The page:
The year 1910 marked a turning point in Western spirituality. It saw the deaths of some of the most luminous religious thinkers of the nineteenth century, including psychologist-seeker William James; popular medium Andrew Jackson Davis; and Christian Science founder Mary Baker Eddy. These three figures deeply impacted the movements in positive thinking, prayer healing, and psychical research.
Their death that year was accompanied by the rise to prominence of a new religious innovator – a figure who built upon the spiritual experiments of the nineteenth century to shape the New Age* culture of the dawning era.
In autumn of 1910 The New York Times brought the first major national attention to the name of Edgar Cayce, a young man who later became known as the “father of holistic medicine” and the founding voice of alternative spirituality.
The Sunday Times of 9 October 1910 profiled the Christian mystic and medical clairvoyant in an extensive article and photo spread: Illiterate Man Becomes a Doctor When Hypnotized. At the time Cayce (pronounced “Casey”), then 33, was struggling to make his way as a commercial photographer in his hometown of Hopkinsville, Kentucky, while delivering daily trance-based medical “readings” in which he would diagnose and prescribe natural cures for the illnesses of people he had never met.
Cayce’s method was to recline on a sofa or day bed, loosen his tie, belt, cuffs, and shoelaces, and enter a sleep-like trance; then, given only the name and location of a subject, the “sleeping prophet” was said to gain insight into the person’s body and psychology. By the time of his death in January 1945, Cayce had amassed a record of more than 14,300 clairvoyant readings for people across the nation, many of the sessions captured by stenographer Gladys Davis.
In the 1920s, Cayce’s trance readings expanded beyond medicine (which nonetheless remained at the core of his work) to include “life readings,” in which he explored a person’s inner conflicts and needs. In these sessions Cayce employed references to astrology, karma, reincarnation, and number symbolism. Other times, he expounded on global prophecies, climate or geological changes, and the lost history of mythical cultures, such as Atlantis and Lemuria. Cayce had no recollection of any of this when he awoke, though as a devout Christian the esotericism of such material made him wince when he read the transcripts.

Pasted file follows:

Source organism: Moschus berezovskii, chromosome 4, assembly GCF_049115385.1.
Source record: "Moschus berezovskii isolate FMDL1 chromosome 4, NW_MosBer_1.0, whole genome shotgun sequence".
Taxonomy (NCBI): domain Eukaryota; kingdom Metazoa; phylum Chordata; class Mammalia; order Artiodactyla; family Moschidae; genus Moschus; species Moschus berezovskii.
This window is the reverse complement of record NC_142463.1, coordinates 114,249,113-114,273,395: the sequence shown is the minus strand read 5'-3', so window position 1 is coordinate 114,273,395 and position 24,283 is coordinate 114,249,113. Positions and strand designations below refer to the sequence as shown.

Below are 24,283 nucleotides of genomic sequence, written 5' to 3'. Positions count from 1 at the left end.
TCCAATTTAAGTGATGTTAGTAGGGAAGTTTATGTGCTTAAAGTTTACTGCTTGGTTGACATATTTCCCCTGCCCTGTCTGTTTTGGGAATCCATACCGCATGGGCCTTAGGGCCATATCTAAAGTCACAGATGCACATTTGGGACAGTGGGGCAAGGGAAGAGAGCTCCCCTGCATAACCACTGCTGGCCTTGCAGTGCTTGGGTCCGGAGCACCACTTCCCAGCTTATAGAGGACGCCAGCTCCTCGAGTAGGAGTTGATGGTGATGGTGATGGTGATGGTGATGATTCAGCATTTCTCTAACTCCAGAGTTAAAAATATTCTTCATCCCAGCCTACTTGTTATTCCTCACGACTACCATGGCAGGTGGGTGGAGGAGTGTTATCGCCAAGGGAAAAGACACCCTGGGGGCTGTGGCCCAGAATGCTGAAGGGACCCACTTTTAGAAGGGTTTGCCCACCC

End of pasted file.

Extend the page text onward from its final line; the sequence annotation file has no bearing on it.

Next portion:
Contrary to news coverage, Cayce was not illiterate, but neither was he well educated. Although he taught Sunday school at his Disciples of Christ church – and read through the King James Bible at least once every year – he had never made it past the eighth grade of a rural schoolhouse. While his knowledge of Scripture was encyclopaedic, Cayce’s reading tastes were otherwise limited. Aside from spending a few on-and-off years in Texas unsuccessfully trying to use his psychical abilities to strike oil – he had hoped to raise money to open a hospital based on his clairvoyant cures – Cayce rarely ventured beyond the Bible Belt environs of his childhood.
Since the tale of Jonah fleeing from the word of God, prophets have been characterised as reluctant, ordinary folk plucked from reasonably satisfying lives to embark on missions that they never originally sought. In this sense, if the impending New Age – the vast culture of Eastern, esoteric, and therapeutic spirituality that exploded on the US national scene in the 1960s and 70s – was seeking a founding prophet, Cayce could hardly be viewed as an unusual choice, but, historically, as a perfect one.
* The term “New Age” is often used to denote trendy or fickle spiritual tastes. I do not share in that usage. I use New Age to reference the eclectic culture of therapeutic and experimental spirituality that emerged in the late-twentieth century.
A Seer in Season
It was this Edgar Cayce – an everyday man, dedicated Christian, and uneasy mystic – whom New England college student and future biographer Thomas Sugrue encountered in 1927. When Sugrue met Cayce, the twenty-year-old journalism student was not someone who frequented psychics or séance parlours. Sugrue was a dedicated Catholic who had considered joining the priesthood. Deeply versed in world affairs and possessed of an iron determination to break into news reporting, Sugrue left his native Connecticut in 1926 for Washington and Lee University in Lexington, Virginia, which was then one of the only schools in the nation to offer a journalism degree to undergraduates. (Sugrue later switched his major to English literature, in which he earned both bachelor’s and master’s degrees in four years.)
As a student, Sugrue rolled his eyes at paranormal claims or talk of ESP. Yet Sugrue met a new friend at Washington and Lee who challenged his preconceptions: the psychic’s eldest son, Hugh Lynn Cayce. Hugh Lynn had planned to attend Columbia but his father’s clairvoyant readings directed him instead to the old-line Virginia school. (The institution counted George Washington as an early benefactor.) Sugrue grew intrigued by his new friend’s stories about his father – in particular the elder Cayce’s theory that one person’s subconscious mind could communicate with another’s. The two freshmen enjoyed sparring intellectually and soon became roommates. While still cautious, Sugrue wanted to meet the agrarian seer.